Mind the gap.
When I was 12 years old, my parents paid for me to have a minor surgery that would ‘fix’ the gap between my two front teeth. Scandalous. Why would parents intentionally make their child less attractive? That’s the question that could have been asked by our neighbors when we returned to Côte d’Ivoire, West Africa, the following year.
In the Ivorian culture, a woman with a gap between her front teeth is a real beauty. It’s not only a prized look, but also serves the function of allowing her to spit further.
While I grew up in this culture, I admit that I never grew to appreciate the beauty of a woman with a good spitting gap. I did think that tribal scaring was beautiful – and still do, in fact. Many ethnic groups in West Africa used scarring as a form of tribal identification. Even now, I find scars often add character to a person’s face. I knew an American woman who had a scar on her cheek from a childhood accident. She wanted plastic surgery to ‘fix’ it, but I thought she was gorgeous and the scar only accented her beauty.
It’s not just above the neckline that beauty ideals change from culture to culture. I was living in Senegal when we got engaged and two very well-meaning friends pulled me aside to tell me that if I didn’t gain weight before getting married, my husband would be very disappointed on our wedding night. In a developing country such as Senegal, a full-bodied woman is beautiful. It means her family is rich enough for her to eat well.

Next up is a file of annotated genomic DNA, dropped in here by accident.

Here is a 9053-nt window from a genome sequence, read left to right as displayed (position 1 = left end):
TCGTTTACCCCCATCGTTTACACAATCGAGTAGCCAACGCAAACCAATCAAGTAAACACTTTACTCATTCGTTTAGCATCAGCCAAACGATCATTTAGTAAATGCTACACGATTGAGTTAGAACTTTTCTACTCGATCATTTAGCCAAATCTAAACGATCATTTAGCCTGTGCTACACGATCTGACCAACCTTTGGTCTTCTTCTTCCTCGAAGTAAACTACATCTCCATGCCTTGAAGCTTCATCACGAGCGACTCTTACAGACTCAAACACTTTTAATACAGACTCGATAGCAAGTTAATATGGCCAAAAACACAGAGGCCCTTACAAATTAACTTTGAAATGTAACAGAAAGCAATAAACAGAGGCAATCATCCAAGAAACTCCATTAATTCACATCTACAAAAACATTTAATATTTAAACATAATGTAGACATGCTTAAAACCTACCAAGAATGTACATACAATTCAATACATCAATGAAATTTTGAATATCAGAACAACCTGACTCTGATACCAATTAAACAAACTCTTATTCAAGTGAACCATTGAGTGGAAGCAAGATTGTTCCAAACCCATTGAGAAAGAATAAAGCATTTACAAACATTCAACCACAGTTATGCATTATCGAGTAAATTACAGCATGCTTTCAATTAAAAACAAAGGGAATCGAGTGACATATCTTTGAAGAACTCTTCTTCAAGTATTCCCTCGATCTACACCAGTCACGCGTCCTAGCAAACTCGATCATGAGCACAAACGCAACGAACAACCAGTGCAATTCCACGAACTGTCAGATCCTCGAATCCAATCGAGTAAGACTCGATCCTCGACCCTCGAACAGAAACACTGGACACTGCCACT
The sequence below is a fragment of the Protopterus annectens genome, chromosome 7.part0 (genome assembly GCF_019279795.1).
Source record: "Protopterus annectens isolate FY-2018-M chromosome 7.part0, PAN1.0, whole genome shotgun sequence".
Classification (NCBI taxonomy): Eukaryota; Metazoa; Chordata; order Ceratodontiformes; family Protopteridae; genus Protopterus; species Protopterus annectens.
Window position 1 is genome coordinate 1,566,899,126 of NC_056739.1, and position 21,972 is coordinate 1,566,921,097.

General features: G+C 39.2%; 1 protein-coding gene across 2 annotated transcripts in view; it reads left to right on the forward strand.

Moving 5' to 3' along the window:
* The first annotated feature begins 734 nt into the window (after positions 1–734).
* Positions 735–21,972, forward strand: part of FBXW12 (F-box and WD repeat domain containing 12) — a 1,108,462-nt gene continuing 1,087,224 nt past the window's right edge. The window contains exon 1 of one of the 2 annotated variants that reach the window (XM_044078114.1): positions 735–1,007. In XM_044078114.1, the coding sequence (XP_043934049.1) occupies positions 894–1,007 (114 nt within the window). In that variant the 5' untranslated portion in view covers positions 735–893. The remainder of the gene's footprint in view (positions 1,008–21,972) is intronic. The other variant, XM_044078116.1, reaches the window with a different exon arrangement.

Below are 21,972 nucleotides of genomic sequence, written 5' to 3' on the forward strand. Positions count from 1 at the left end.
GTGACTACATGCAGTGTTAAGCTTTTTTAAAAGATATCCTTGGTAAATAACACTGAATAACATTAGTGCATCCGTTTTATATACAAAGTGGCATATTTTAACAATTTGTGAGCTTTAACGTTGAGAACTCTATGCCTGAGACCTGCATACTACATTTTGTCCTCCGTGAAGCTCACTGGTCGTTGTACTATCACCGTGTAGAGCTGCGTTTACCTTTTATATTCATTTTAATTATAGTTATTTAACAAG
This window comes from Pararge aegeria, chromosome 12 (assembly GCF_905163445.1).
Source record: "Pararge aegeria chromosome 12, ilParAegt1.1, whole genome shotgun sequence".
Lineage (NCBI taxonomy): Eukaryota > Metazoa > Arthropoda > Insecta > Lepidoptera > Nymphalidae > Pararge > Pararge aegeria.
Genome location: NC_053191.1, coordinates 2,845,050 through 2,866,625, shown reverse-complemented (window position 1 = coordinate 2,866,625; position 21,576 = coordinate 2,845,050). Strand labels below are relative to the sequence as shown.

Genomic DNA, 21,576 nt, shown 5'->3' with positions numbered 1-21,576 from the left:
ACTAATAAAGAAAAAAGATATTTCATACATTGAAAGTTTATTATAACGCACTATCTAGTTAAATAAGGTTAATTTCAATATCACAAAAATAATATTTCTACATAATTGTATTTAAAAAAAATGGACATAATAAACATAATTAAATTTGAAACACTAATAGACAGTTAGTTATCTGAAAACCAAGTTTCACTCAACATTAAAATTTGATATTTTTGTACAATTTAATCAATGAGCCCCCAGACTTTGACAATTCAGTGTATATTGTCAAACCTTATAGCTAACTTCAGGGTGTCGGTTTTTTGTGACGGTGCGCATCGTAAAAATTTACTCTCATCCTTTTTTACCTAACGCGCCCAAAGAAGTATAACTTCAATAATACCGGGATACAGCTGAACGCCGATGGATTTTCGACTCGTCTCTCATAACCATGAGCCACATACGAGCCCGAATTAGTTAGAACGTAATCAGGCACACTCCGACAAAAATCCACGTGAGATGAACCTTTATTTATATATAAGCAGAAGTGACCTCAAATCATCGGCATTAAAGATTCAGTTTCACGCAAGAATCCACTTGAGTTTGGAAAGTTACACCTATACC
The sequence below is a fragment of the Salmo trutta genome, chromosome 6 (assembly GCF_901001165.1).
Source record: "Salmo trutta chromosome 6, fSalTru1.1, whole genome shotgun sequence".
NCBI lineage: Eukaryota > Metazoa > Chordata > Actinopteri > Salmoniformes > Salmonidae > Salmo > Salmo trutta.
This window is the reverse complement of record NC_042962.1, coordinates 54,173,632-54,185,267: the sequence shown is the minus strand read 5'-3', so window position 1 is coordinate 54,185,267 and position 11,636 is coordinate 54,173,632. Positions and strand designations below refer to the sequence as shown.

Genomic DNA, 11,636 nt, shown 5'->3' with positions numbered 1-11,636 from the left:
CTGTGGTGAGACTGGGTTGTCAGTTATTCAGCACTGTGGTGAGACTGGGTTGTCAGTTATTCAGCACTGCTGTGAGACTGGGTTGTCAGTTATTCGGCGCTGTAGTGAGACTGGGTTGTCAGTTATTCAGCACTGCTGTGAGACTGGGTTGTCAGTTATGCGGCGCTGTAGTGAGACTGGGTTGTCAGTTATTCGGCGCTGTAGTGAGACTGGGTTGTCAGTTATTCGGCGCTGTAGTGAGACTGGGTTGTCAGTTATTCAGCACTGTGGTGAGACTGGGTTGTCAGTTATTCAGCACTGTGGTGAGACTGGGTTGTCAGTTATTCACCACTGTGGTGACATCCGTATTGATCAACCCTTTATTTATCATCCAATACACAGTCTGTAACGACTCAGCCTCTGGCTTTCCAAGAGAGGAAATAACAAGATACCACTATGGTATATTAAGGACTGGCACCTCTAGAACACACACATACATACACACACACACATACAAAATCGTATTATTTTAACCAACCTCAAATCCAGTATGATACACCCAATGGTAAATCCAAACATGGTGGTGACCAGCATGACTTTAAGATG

I can’t say that I intentionally tried to gain weight for the wedding, but I did start wearing my nails shorter in Senegal. A kind woman once took my hand in hers and told me that a woman with long nails is a woman who doesn’t work hard and therefore isn’t respected. She explained that Senegalese women did not hold toubab (white) women to the same standards and that it was okay for me to have longer nails, but not her. But you’d better believe I went right home and busted out the nail file.
While I carefully apply my self-tanner on Today I’m Wearing a Skirt Days, women in Senegal apply skin-lighteners to their faces. Unfortunately these bleaching products can cause severe damage and scarring. Knowing this, women still do it for the sake of beauty. Not altogether unlike the dangers associated with the tanning bed craze in the US, is it? We want darker, they want lighter – and we both ignore the risks in pursuit of beauty.
And what about the French beauty ideals? I can feel the eggshells under my feet as I bring up this topic, so I’ll simply illustrate with an anecdote. About two years ago I was having a discussion with a French woman about women in the US. She asked if they all looked like in the American movies she’d seen. I asked, “You mean always put together from head to toe?” Nope. What she meant was are they all as large as those on screen. (Gulp.) Keep in mind that she was not being rude at all – just surprised by the differences in our cultural beauty ideals.
Good thing my husband feeds my self-esteem well. Too thin in Senegal, too large in France. I might just begin to feel like Goldilocks in search of the culture that I fit just right!